Intelsat V F-5
Mission typeCommunication
OperatorCOMSAT / INTELSAT
COSPAR ID1982-097A [1]
SATCAT no.13595
Mission duration7 years (planned)
Spacecraft properties
BusIntelsat V
ManufacturerFord Aerospace
Launch mass1928 kg
Dry mass1012 kg
Dimensions1.66 x 2.1 x 1.77 metres
Power1800 watts
Start of mission
Launch date28 September 1982,
23:17:00 UTC [2]
RocketAtlas SLV-3D Centaur-D1AR (AC-60)
Launch siteCCAFS, LC-36B
ContractorGeneral Dynamics
End of mission
DisposalGraveyard orbit
DeactivatedAugust 1999
Orbital parameters
Reference systemGeocentric orbit
RegimeGeostationary orbit
Longitude63.0° East (1982-1992)
66.0° East (1992-1994)
65.0° East (1994-1996)
33.0° East (1996-1997)
72.0° East (1997-1999)
Epoch28 September 1982
Transponders
Band21 C-band
4 Ku-band
Intelsat V
 

Intelsat V F-5 was a communications satellite operated by COMSAT. Launched in 1982, it was the fifth of fifteen Intelsat V satellites to be launched. The Intelsat V series was constructed by Ford Aerospace, based on the Intelsat V satellite bus. Intelsat V F-5 was part of an advanced series of satellites designed to provide greater telecommunications capacity for Intelsat's global network.

Satellite

The Intelsat V F-5 satellite was box-shaped, measuring 1.66 by 2.1 by 1.77 metres; solar arrays spanned 15.9 metres tip to tip. The arrays, supplemented by nickel-hydrogen batteries during eclipse, provided 1800 watts of power. The payload housed 21 C-band and 4 Ku-band transponders. It could accommodate 15,000 two-way voice circuits and two TV channels simultaneously. It had a launch mass of 1928 kg. It also carried a Maritime Communications Services (MCS) package for INMARSAT.[3] It cost $87 million (equivalent to $274,680,000 in 2023) and was the 32nd satellite launched by Intelsat.[4] The satellite was deactivated in August 1999.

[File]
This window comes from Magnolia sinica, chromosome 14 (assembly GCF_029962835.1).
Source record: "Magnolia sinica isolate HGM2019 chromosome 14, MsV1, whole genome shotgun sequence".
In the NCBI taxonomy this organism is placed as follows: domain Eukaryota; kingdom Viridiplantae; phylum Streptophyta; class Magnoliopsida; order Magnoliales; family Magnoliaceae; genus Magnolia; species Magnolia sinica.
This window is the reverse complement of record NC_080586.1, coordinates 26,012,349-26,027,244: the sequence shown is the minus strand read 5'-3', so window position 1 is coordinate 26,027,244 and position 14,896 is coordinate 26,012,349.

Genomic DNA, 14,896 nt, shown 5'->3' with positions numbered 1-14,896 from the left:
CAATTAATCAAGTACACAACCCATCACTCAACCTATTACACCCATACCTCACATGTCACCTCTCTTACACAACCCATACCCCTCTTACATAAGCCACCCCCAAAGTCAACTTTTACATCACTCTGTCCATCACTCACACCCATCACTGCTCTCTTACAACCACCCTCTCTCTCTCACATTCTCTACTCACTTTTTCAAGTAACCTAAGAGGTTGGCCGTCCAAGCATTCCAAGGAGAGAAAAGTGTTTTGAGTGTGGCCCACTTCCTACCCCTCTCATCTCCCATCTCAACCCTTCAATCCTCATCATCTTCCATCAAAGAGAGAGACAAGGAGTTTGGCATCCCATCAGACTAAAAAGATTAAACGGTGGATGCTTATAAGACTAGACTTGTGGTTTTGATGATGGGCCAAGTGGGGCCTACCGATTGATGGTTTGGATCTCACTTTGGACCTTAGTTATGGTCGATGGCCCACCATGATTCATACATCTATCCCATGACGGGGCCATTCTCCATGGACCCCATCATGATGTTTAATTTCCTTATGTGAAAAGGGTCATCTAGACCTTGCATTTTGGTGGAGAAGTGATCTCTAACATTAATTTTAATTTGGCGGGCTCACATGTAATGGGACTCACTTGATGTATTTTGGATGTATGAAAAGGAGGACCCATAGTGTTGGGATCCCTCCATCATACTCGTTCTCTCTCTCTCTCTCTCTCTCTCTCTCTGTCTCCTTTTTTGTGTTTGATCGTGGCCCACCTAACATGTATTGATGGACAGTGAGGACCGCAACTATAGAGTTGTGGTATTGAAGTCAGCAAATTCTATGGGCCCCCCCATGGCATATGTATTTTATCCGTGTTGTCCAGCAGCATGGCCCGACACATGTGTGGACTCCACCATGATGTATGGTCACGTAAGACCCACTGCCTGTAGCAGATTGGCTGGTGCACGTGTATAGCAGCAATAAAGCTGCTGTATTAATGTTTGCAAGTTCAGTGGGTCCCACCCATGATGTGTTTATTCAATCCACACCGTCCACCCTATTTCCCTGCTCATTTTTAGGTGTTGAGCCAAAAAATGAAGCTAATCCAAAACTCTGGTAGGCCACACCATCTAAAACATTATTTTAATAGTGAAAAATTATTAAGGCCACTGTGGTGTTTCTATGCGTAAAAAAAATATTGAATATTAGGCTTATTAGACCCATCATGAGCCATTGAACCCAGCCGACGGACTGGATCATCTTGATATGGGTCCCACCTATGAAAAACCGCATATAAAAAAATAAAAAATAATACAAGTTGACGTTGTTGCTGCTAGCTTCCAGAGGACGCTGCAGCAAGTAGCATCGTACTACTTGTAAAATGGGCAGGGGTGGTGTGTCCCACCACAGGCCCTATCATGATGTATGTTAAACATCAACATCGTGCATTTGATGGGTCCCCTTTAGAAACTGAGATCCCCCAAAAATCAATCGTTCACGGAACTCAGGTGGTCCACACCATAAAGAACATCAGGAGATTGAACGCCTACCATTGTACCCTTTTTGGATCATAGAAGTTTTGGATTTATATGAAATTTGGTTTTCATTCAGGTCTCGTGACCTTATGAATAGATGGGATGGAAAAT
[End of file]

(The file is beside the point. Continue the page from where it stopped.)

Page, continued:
Launch

The Intelsat V F-5 satellite was successfully launched into space on 28 September 1982 at 23:17:00 UTC, by means of an Atlas SLV-3D Centaur-D1AR vehicle from the Cape Canaveral Air Force Station, Florida, United States.[5] The launch was originally scheduled for the night of 23 September 1982 but was postponed to 28 October due to a power supply failure in another, identical, satellite.[6][7] It was launched on 28 September after engineers found the issue was not caused by a design flaw in the satellite.[7] The launch window was from 19:08–21:03 EST.[8]

See also

References

  1. ^ "Display: Intelsat 5 F-5 1982-097A". NASA. 14 May 2020. Retrieved 30 June 2020. Public Domain This article incorporates text from this source, which is in the public domain.
  2. ^ McDowell, Jonathan. "Launch Log". Jonathan's Space Page. Retrieved 22 April 2017.
  3. ^ "Display: Intelsat 5A F-15 1989-086A". NASA. 14 May 2020. Retrieved 30 June 2020. Public Domain This article incorporates text from this source, which is in the public domain.
  4. ^ "Intelsat V satellite launched". The Times. Shreveport, Louisiana. Associated Press. 29 September 1982. p. 9. Retrieved 16 August 2023 – via Newspapers.com.
  5. ^ "INTELSAT 505". TSE. Retrieved 23 April 2017.
  6. ^ "Satellite Launch Rescheduled". Naples Daily News. Vol. 60, no. 54. Associated Press. 24 September 1982. p. 2B. Retrieved 16 August 2023 – via Newspapers.com.
  7. ^ a b Adams, Peter (29 September 1982). "Intelsat 5 hurtles to space". Florida Today. Retrieved 16 August 2023 – via Newspapers.com.
  8. ^ "Next Space Shot". Florida Today. 27 September 1982. p. 1A. Retrieved 16 August 2023 – via Newspapers.com.